We must teach young people to respect honest authority and to comply with the rules of society, as a life value.
Most teens already know: (1) it is against the law to consume alcohol under age 21. (2) It is against the law to possess or use marijuana or other illegal substances. (3) It is against the law to be impaired with alcohol and / or drugs while driving. (4) It is a bad choice to place yourself and friends in harms way by driving while impaired.
If most teens possess the requisite knowledge needed to stay out of trouble, why do so many fail?
In my opinion most fail because they were never taught to respect the righteous authority of parents, teachers, school principles, and the police. Young people fail to experience consequences for bad choices. Additionally, they never learned the value and benefit of compliance with lawful orders, rules and laws.
It may not be the teen’s fault if a parent, parents, friends, family and community fail to teach the teen to respect authority and to comply with societies rules.
It may not be the teen’s fault if the teen was taught to always think like a victim. Yes, this particular teen’s ancestors may have been kidnapped from Africa and brought to America as slaves in chains, but this teen has never been a slave herself, nor has she ever been in chains other than possibly being a slave to her own crippling thinking.
I have observed that there are differences in who may fall victim to my above described phenomenon based on gender, age, or race. There is a also a connection between what I am trying to describe and what is falsely touted as a racially discriminatory practice of incarcerating one race disproportionately over another race. Most critics focus on numbers and race, but do not focus on the behavior of that particular race. I submit there is a correlation.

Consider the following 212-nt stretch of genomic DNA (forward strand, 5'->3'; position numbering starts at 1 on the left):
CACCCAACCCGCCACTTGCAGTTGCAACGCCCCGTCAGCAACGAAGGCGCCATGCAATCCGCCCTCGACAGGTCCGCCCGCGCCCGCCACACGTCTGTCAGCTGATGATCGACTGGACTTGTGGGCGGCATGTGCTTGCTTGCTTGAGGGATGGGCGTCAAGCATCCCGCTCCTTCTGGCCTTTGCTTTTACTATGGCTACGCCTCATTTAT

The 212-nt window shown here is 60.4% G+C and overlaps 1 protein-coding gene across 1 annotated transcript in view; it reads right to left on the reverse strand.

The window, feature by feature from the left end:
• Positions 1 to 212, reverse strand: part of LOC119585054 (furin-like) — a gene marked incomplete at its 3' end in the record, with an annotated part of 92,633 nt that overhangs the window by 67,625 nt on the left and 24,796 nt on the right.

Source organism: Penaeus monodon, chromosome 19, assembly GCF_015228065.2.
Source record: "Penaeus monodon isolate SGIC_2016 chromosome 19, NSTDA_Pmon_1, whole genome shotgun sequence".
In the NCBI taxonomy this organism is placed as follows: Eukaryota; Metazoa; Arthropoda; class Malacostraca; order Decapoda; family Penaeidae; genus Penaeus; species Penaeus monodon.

If everyone of both genders and all races learn to respect authority and comply with societies rules, doing so will increase each person’s opportunity to enjoy happiness, life success, and to avoid tragedy and prison.
In the end, there is a simple solution. Parents, teachers, and society must teach teens life values. Teens must learn the difference between right and wrong. Teens must learn how to say no to bad choices. If teens are going to drink, they should drink responsibly. Drinking responsibly means more than just not spilling the drink. Teens, if you must drink and dope, do not drink, dope, and drive.
While I would like to see teens avoid illegal booze and dope, if they think they must cheat, then please, when you do so, put the steering wheel down.
The cases above involve a teen killing someone, which follows with the destruction of their own life.
Any teen who learns the easy way by following Joe Boyle’s unsolicited, but meaningful advice, will personally benefit by not destroying a friend and their own life.
Let’s teach life values.
Ken Brewer says
Agree. We are seeing sequelae of the breakdown of the traditional family.
Joseph Boyle says
Thanks for your comment. I just looked up the word sequelae, which is an actual word, not a misspelling. I see it means “an aftereffect of a disease, condition, or injury. A secondary result.”
You have sent me scrambling to my dictionary and now my vocabulary is 1 word larger.
Suzi Riley says
Thanks, Joe. Forwarded your submission to family to share with soon to be teenage grandchildren drivers. Your up close and personal insights may strike the magic chord that will help the kids to remember the discussion and make the right choices. I think of the 5th grader who died in a crash against a utility pole at the corner of Veterans Drive and Interlaaken every time I pass that point. Due to your words, I will now see a ghost form in my thoughts, as well. Again, thanks for this heart wrenching reminder of the effects of wrong choices and the need for family, church and community support for our kids. Have a most blessed holiday.
Thank you for saying it all out loud! Merry Christmas!